Then I sit down and I answer my 200 emails. [Laughs]
Tell me about your inspiration boards — are they constantly being updated or do they tend to evolve just once per season?
We actually custom-made the boards ourselves because we couldn’t find something this big and I wanted fabric around them. It took us a couple weeks, but we figured it out.
The boards really change per season. They start blank, and then as we choose colors or fabrications — all my crazy ideas — we begin putting them up there. As we dye the yarns or the fabrics, the boards just keep growing. It’s a visual way of seeing the collection’s development. I don’t feel like I do something and it stays static. I’m just tweaking things around until the end.
If we grow and have a bigger office, I’d love a room with a big, giant couch and an entire padded wall that can be the inspiration board, and maybe a little spot with a computer if we need it.
What has surprised you most about having your own business?
That there’s so many things that are unexpected, every single day. And even when you think it’s handled, there’s always something new. You need to be open to it and embrace it and try to find a positive solution rather than block yourself because then I don’t think you can work in this industry.
What or who has been the biggest influence in your career so far?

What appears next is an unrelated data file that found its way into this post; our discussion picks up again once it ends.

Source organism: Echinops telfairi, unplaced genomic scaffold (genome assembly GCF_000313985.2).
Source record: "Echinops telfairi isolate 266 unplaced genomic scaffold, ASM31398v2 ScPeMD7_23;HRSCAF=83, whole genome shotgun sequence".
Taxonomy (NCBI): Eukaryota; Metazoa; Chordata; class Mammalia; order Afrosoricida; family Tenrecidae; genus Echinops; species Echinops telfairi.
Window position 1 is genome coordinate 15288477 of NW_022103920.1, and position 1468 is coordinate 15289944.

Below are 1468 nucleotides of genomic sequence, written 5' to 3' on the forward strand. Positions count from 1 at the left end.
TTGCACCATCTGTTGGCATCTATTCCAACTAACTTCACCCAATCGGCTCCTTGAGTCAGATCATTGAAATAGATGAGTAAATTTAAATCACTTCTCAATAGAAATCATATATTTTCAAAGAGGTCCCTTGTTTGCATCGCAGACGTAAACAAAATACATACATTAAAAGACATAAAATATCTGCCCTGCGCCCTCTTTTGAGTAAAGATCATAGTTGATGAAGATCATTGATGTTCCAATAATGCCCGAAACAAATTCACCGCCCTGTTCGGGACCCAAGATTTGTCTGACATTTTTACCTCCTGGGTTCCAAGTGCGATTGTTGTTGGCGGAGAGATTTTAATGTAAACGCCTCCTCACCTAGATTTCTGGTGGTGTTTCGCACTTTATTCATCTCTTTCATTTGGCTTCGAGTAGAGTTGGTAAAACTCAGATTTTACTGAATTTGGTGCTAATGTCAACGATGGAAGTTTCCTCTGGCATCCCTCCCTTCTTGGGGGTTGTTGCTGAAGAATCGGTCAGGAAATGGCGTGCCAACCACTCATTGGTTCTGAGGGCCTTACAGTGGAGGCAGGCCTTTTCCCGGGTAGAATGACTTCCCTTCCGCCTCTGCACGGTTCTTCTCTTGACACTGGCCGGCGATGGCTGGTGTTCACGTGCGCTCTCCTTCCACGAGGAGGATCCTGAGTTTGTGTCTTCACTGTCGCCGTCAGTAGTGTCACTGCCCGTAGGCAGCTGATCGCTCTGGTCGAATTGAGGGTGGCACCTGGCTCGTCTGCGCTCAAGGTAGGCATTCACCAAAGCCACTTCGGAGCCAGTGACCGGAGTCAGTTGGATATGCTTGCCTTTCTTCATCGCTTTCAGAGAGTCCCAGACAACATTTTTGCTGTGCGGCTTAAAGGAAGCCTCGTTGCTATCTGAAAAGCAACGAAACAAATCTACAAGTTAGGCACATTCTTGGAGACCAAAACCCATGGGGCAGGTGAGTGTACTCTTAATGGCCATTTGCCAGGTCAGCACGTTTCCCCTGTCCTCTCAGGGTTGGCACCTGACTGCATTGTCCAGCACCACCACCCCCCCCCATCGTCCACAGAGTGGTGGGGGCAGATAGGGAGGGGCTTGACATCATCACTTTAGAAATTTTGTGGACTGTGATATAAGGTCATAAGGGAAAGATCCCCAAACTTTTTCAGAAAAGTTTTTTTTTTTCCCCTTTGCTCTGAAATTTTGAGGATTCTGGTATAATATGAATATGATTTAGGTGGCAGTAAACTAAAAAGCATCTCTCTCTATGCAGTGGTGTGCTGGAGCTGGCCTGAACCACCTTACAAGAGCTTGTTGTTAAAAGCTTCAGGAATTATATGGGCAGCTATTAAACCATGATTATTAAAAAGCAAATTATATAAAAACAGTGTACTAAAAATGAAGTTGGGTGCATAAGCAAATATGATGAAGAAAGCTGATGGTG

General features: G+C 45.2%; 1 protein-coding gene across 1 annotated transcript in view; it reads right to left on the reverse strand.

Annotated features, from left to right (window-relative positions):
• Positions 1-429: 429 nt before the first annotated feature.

My main inspiration is the women of my family. It took me years to realize it, but that was my biggest training, just growing up with them and learning from them and learning what a modern woman is. They loved fashion and loved to dress up, and even now, years later, I keep realizing how modern they were at the time. There was always something so functional about how they dressed. I learned so much from them about what women like to wear from the moment they wake up in the morning to when they have an event later at night.
Where do you see yourself in 10 years?
I hope we’re in that room with that gigantic couch. [Laughs] That would be so fun. I mean, I’m so happy right now that I feel like if things are slow and steady, if we keep growing, I’d be happy in 10 years doing exactly what I’m doing right now. I’d love to be doing the same thing.
And then, of course, I’d love for the brand to grow more internationally, to grow in brand awareness, but to still keep the essence of the brand — to not just think about the brand, but what good the brand could do, socially and environmentally, as well.
What’s one new thing you’re obsessed with right now?
Who would your dream customer be?
That’s so hard. I could think of so many examples, but I think my ideal customer is that mother and woman I’m describing. When I think of my dream customer, I think of someone who has a lot of years to go with the brand. Honestly, this is going to sound weird, but I don’t think my ideal customer is someone who just comes in and buys an entire rack of clothes. My ideal customer is someone who starts with a few pieces and keeps building out that closet, who keeps being engaged with the brand as something they love. Maybe they’re in their thirties and they could afford a few pieces a year right now. But as they grow professionally and grow in life, the brand really becomes a go-to, a no-brainer. They come here for, I don’t know, an evening dress, or just to get sweaters. Someone who buys pieces knowing the fit is going to be perfect. They already know their size. That’s who my dream customer would be.
This interview has been edited and condensed for clarity.